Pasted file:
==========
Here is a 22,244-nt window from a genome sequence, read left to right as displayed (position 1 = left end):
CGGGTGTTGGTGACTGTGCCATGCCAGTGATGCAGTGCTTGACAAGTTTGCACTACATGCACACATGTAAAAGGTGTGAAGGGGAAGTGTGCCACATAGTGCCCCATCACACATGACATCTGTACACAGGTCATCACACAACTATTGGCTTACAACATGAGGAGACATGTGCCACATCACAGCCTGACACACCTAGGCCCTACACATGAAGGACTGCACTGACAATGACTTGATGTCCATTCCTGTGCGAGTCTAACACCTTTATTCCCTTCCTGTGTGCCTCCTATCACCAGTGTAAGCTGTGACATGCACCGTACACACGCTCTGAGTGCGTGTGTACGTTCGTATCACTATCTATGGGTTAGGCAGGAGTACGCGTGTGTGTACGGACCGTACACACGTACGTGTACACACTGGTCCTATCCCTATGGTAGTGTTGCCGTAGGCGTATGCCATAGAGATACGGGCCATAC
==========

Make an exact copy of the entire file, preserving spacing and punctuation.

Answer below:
Here is a 22,244-nt window from a genome sequence, read left to right as displayed (position 1 = left end):
CGGGTGTTGGTGACTGTGCCATGCCAGTGATGCAGTGCTTGACAAGTTTGCACTACATGCACACATGTAAAAGGTGTGAAGGGGAAGTGTGCCACATAGTGCCCCATCACACATGACATCTGTACACAGGTCATCACACAACTATTGGCTTACAACATGAGGAGACATGTGCCACATCACAGCCTGACACACCTAGGCCCTACACATGAAGGACTGCACTGACAATGACTTGATGTCCATTCCTGTGCGAGTCTAACACCTTTATTCCCTTCCTGTGTGCCTCCTATCACCAGTGTAAGCTGTGACATGCACCGTACACACGCTCTGAGTGCGTGTGTACGTTCGTATCACTATCTATGGGTTAGGCAGGAGTACGCGTGTGTGTACGGACCGTACACACGTACGTGTACACACTGGTCCTATCCCTATGGTAGTGTTGCCGTAGGCGTATGCCATAGAGATACGGGCCATAC